On May 6, 2020, the U.S. Environmental Protection Agency (EPA) announced the selection of 155 grants for communities and tribes totaling over $65.6 million in EPA brownfields funding through the agency’s Assessment, Revolving Loan Fund, and Cleanup Grant Programs.
These EPA grant programs support community revitalization in under-served and economically disadvantaged communities.
“Grants awarded by EPA’s Brownfield Program provide communities and tribes across the country with an opportunity to transform contaminated sites into community assets,” said EPA Administrator Andrew Wheeler. “…EPA has delivered approximately $287 million in Brownfield grants directly to communities and nonprofits for cleanup and redevelopment, job creation, and economic development through the award of over 948 grants.”
Of the communities selected this year, 118 can potentially assess or clean up brownfield sites in census tracts designated as federal Opportunity Zones. An Opportunity Zone is a designated economically distressed census tract where new private investment, under certain conditions, may be eligible for preferential tax treatment. Nearly 30% of the communities selected are receiving brownfields funding for the first time.
Communities that previously received brownfields grants used these resources to fund assessments and cleanups of brownfields and successfully leveraged 8.5 jobs per $100,000 of EPA brownfield grant funds spent. Brownfields grant funding is found to:
- Increase Local Tax Revenue: A study of 48 brownfields sites found that an estimated $29 million to $97 million in additional local tax revenue was generated in a single year after cleanup. This is two to seven times more than the $12.4 million EPA contributed to the cleanup of these sites.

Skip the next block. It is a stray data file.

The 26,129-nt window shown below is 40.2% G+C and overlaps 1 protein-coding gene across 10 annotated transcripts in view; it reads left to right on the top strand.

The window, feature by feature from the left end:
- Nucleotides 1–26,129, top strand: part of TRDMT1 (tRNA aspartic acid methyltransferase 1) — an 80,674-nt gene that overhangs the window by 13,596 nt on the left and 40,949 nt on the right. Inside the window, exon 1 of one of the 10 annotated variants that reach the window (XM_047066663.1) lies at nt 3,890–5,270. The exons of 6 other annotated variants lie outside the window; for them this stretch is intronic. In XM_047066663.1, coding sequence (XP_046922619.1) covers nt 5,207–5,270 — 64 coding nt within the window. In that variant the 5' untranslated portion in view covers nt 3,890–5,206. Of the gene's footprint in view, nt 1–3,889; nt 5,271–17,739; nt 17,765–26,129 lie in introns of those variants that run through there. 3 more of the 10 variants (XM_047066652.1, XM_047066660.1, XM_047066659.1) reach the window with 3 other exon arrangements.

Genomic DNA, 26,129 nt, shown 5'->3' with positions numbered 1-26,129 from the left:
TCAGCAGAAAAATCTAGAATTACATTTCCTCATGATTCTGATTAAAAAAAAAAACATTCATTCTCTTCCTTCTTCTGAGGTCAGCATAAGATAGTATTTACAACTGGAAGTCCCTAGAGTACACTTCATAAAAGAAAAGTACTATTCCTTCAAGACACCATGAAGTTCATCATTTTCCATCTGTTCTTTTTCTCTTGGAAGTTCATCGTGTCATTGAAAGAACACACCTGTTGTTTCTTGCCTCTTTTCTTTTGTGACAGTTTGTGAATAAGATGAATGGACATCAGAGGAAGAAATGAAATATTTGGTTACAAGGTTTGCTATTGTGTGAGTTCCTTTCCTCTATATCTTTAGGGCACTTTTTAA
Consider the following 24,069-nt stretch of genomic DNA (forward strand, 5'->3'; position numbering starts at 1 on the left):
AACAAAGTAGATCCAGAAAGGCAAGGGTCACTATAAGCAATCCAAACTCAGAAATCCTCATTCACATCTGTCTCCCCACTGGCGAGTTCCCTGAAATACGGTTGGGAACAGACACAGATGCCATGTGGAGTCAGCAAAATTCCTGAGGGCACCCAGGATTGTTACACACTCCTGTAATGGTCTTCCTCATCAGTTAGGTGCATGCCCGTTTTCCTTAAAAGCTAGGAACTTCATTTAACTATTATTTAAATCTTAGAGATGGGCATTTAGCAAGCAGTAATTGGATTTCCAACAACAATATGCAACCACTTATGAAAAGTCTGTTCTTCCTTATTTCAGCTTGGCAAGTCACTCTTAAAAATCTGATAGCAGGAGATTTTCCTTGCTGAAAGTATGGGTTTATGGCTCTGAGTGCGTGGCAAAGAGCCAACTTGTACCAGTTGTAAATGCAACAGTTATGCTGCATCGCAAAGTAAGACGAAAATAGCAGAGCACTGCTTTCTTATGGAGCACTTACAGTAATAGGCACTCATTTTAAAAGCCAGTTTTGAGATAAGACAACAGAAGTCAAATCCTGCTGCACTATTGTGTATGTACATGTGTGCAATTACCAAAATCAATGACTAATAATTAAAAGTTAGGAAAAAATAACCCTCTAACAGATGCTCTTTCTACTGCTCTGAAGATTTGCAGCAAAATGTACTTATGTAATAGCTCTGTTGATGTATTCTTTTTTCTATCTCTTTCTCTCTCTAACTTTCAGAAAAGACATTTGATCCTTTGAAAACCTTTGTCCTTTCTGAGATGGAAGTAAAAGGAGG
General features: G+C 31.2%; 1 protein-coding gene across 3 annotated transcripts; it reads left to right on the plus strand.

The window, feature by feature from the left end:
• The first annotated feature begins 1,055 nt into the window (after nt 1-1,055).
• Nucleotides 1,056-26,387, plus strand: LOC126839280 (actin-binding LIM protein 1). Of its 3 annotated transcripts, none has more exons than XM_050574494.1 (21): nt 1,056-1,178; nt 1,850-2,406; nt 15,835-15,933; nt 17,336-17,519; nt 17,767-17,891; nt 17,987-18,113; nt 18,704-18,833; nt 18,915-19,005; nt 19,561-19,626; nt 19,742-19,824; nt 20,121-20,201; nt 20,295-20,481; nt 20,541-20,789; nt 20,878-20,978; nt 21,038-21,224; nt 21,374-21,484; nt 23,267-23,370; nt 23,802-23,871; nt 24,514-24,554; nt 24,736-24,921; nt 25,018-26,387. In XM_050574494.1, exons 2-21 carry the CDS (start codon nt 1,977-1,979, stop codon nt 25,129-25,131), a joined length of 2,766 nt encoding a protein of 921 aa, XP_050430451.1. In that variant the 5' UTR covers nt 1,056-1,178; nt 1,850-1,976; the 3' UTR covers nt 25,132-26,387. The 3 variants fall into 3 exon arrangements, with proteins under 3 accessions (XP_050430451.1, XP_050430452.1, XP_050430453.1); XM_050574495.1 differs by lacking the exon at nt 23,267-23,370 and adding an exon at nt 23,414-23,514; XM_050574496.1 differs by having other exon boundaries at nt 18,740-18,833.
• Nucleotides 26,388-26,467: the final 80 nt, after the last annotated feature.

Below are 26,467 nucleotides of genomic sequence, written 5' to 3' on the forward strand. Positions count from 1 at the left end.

- Increase Residential Property Values: Another study found that property values of homes near revitalized brownfields sites increased between 5% and 15% following cleanup.
A brownfield is a property for which the expansion, redevelopment, or reuse may be complicated by the presence or potential presence of a hazardous substance, pollutant, or contaminant. There are estimated to be more than 450,000 brownfields in the United States. EPA’s Brownfields Program began in 1995 and has provided nearly $1.6 billion in brownfield grants to assess and clean up contaminated properties and return blighted properties to productive reuse. To date, brownfields investments have leveraged more than $31 billion in cleanup and redevelopment. Over the years, the relatively small investment of federal funding, from both public and private sources, leveraged more than 160,000 jobs.
The Brownfields Program has supported many successful projects around the country, such as the Love Link Ministries site in Oklahoma City, Oklahoma, where a former dry-cleaning facility was transformed into a multi-purpose event space for a religious and social organization that provides food and social services to homeless, low-income, and unemployed persons. The city, state, non-profit organization collaborated with EPA to execute the project.
In Fairborn, Ohio, an EPA cleanup grant provided funding for the transformation of a former cement mill and manufacturing plant into the National Center for Medical Readiness. The center is an education, training, product testing and research facility for medical and non-medical civilian and military personnel operated by Wright State University.
The next National Brownfields Training Conference will be held on April 26-30, 2021, in Oklahoma City. Offered every two years, this conference is the largest gathering of stakeholders focused on cleaning up and reusing former commercial and industrial properties. EPA co-sponsors this event with the International City/County Management Association.